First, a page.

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 Kurdish Uprising inspired by Tunisia unlikely to succeed 

 Analysis — Opinion 
  The opinions expressed in this commentary are solely those of the author


Kurdish Uprising inspired by Tunisia unlikely to succeed ‎ 29.1.2011 
By Ruwayda Mustafah Rabar

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January 29, 2011

There isn’t a single Arab leader that is not shaken up by current waves of democracy running through Middle East. Many have called it the ‘Domino effect’ after Tunisia’s successful ousting of a 23-year-old dictatorship. Egypt, following Tunisian eagerness for change and freedom is in a long struggle to radically change it’s governmental face. On the other hand we have seen Yemen’s largest protest to date of more than 30,000 citizens calling for the government to step down on Thursday. Alongside this, calls for reform have been made in other countries infamous for human rights violations in the Arab world such as Syria and Jordan.

Nawshirwan Mustafa – head of the opposition party in Kurdistan has initiated a desire for an uprising against the current Kurdish government in federal Kurdistan. What is of great concern is the delicate situation of Iraq and Kurdish minorities. An uprising could potentially destabilise the region which has been called an ‘haven’ in Iraq. Kurds enjoy a great level of security, cohesion and most importantly an increasing economic success unlike their neighbouring Iraqi Arabs.

Any uprising in Kurdistan is unlikely to succeed, mainly because there are no collective desires for reform, contrary to what we have witnessed in Tunisia and Egypt. There are genuine supporters of the current Government in Kurdistan which consequently renders any uprising weak because it would initiate a backlash from government supporters and opposition, as well as ‘riot police’.

Lets look at Tunisia, 50% of the population was unemployed and the countries economy was contingent upon tourism. In a country with high rates of unemployment and a large percentage of the population being under the age of 25, there wasn’t much to loose by protesting. Especially since a large percentage of the population had only seen one president – Ben Ali. In fact, Tunisians burning themselves and protesting were an illustration of desperation and absolute resilience to the ex-government.

Arab leaders didn’t believe Tunisians could do much when the protests began. It wasn’t even properly covered by major news agencies. Tunisians worked together,
www.ekurd.networking both abroad and inside to bring the worlds attention to their struggle. Twitter, Facebook and Mobile phones were used to give coverage for the protests as they unfolded. They were relentless, and defied the government. And most importantly they did not compromise. It was the Tunisian people’s strength and ability to fight a corrupt government.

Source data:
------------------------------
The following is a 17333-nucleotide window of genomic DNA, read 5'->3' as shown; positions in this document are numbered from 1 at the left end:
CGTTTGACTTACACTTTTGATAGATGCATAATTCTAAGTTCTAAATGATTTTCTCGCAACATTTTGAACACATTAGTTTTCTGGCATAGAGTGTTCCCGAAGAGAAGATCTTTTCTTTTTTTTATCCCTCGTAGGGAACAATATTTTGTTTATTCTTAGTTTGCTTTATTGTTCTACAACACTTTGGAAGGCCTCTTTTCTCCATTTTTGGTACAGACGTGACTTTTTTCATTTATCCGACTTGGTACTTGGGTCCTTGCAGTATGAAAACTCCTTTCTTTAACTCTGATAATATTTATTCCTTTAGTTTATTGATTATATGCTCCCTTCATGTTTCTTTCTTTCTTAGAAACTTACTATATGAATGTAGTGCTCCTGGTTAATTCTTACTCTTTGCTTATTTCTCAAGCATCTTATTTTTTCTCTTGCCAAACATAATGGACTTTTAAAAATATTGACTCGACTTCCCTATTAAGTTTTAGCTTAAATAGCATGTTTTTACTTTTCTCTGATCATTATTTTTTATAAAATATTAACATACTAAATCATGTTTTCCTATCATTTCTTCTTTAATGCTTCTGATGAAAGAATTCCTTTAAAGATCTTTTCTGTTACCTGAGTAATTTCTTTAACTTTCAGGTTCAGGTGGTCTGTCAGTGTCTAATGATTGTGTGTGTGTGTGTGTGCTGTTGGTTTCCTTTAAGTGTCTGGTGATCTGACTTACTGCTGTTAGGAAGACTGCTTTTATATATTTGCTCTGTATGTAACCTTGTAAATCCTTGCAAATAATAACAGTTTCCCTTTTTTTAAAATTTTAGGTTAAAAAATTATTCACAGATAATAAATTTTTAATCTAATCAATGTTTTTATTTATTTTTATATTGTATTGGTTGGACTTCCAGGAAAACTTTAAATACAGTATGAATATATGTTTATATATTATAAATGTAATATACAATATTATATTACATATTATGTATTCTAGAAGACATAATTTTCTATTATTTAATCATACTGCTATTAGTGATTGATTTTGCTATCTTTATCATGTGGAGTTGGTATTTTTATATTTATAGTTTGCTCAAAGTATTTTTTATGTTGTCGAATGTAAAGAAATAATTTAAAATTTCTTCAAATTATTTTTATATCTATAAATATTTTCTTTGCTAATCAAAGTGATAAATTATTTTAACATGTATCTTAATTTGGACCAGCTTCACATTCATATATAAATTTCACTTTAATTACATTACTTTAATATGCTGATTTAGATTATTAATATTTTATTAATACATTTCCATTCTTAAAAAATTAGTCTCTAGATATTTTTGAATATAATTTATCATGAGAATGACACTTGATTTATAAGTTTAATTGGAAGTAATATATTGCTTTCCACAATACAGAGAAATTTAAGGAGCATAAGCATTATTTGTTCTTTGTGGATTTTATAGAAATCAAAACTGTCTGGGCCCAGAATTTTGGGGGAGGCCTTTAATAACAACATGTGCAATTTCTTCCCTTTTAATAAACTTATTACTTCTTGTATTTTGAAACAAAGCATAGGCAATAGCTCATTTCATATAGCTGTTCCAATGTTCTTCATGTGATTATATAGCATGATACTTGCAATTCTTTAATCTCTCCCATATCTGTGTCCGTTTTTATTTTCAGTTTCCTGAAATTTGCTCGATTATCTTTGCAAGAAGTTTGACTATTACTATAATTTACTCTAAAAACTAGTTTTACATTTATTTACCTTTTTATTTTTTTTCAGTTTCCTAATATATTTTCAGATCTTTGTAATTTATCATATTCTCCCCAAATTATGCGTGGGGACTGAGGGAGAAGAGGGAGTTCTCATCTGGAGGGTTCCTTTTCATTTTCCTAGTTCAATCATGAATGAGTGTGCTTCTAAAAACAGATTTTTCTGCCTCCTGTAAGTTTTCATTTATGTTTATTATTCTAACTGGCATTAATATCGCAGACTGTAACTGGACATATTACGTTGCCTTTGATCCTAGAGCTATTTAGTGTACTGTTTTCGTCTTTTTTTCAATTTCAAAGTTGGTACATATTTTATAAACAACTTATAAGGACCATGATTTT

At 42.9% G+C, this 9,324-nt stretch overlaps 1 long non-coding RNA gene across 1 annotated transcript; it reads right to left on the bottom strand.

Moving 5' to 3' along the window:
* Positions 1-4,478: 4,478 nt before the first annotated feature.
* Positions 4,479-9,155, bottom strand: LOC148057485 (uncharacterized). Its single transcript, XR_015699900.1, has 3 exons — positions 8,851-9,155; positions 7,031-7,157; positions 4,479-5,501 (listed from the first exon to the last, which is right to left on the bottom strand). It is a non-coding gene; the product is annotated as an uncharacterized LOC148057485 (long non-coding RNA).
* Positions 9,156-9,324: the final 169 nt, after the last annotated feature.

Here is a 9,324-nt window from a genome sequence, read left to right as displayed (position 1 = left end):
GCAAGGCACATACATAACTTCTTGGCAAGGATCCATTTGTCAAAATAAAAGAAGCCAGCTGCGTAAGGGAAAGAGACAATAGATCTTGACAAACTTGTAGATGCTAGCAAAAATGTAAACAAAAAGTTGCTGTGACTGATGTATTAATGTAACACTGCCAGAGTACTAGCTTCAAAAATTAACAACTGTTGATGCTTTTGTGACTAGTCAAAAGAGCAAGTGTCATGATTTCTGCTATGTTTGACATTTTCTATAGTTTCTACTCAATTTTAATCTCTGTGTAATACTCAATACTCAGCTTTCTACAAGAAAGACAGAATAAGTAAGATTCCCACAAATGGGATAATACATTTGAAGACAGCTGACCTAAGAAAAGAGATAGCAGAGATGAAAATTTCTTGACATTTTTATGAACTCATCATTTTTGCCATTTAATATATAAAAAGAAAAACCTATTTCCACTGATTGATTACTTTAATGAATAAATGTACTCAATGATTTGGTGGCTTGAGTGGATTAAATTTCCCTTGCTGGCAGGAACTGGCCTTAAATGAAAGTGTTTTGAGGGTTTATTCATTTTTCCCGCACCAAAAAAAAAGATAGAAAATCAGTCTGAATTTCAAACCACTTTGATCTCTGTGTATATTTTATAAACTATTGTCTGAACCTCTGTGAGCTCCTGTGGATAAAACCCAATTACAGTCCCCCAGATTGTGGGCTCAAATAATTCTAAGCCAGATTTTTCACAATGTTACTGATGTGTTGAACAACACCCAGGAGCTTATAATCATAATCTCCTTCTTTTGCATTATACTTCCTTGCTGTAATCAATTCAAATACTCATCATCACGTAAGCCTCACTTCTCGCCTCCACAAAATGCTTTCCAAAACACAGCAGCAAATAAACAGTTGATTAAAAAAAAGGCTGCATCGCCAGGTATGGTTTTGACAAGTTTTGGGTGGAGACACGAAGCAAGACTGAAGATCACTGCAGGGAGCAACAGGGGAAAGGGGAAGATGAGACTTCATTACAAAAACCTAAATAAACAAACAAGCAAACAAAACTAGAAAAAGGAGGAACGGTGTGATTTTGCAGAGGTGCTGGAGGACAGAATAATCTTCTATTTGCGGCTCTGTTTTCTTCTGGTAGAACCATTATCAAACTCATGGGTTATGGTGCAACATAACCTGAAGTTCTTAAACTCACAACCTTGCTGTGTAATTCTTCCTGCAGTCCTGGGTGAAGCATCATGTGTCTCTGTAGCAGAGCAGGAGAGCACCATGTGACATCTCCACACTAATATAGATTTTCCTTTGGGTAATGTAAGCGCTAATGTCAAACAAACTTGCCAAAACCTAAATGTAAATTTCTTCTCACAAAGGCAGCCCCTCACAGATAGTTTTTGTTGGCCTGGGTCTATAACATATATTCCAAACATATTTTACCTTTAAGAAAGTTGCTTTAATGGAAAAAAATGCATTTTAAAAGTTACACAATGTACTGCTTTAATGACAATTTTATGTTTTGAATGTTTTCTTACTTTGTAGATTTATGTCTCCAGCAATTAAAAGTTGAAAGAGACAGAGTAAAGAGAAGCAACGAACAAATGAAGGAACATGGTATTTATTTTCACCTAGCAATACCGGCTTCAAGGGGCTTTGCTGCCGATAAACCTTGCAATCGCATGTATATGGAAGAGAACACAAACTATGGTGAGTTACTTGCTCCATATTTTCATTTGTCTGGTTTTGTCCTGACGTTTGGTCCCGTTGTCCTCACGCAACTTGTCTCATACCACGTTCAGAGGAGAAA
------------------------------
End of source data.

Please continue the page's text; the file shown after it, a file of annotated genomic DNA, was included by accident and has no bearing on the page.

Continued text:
Soon after Tunisia’s ousting of Ben Ali, Egyptians were inspired. Tunisians enabled them to overcome the ‘fear factor’ against governmental regimes. For decades Arabs were thought to be passive and submissive but Tunisia and Egypt have proved the world wrong. With a growing poverty rate of 20% in Egypt, the uprising was quickly popularised and resistance gained momentum despite a complete Internet lockdown by a scared, and weakened government.

When we look at Kurdistan we have to keep in mind that Kurds do not have excellent international relations, and secondly Kurds are not used to using social networking sites such as Twitter, Facebook and Youtube. Many have argued that Twitter & facebook have played a crucial part in current uprisings because of the flexibility it gives to socialising and communicating with large numbers of people simultaneously.

It is crucial for both the opposition and Kurdish citizens to pressurise the government into reforming certain parts of Kurdistan as opposed to initiating an uprising that could potentially be detrimental to the successful links built with outsider investors. Many areas need reform, in particular retirement plans, and the ways new businesses are conducted but calling for uprisings and revolution is not necessary because the Tunisia situation was remarkably different from the situation in Kurdistan. In addition, the most reasonable approach towards reform is through lobbying and pressuring the government that has been shaken up like many other states due to contemporary resilience among Middle Easterners.

Ruwayda Mustafah Rabar (born in 1989, Kurdistan) is a British-Kurdish writer, and law student at Kingston University law school. She has travelled eastern countries throughout her youth, and has written several articles about gender, Islam and Kurdistan. She is currently the editor of, and the founder of MCS -- a student-based community support group for those diagnosed with cancer from an ethnic background. You may visit her website at
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  The opinions expressed in this commentary are solely those of the author


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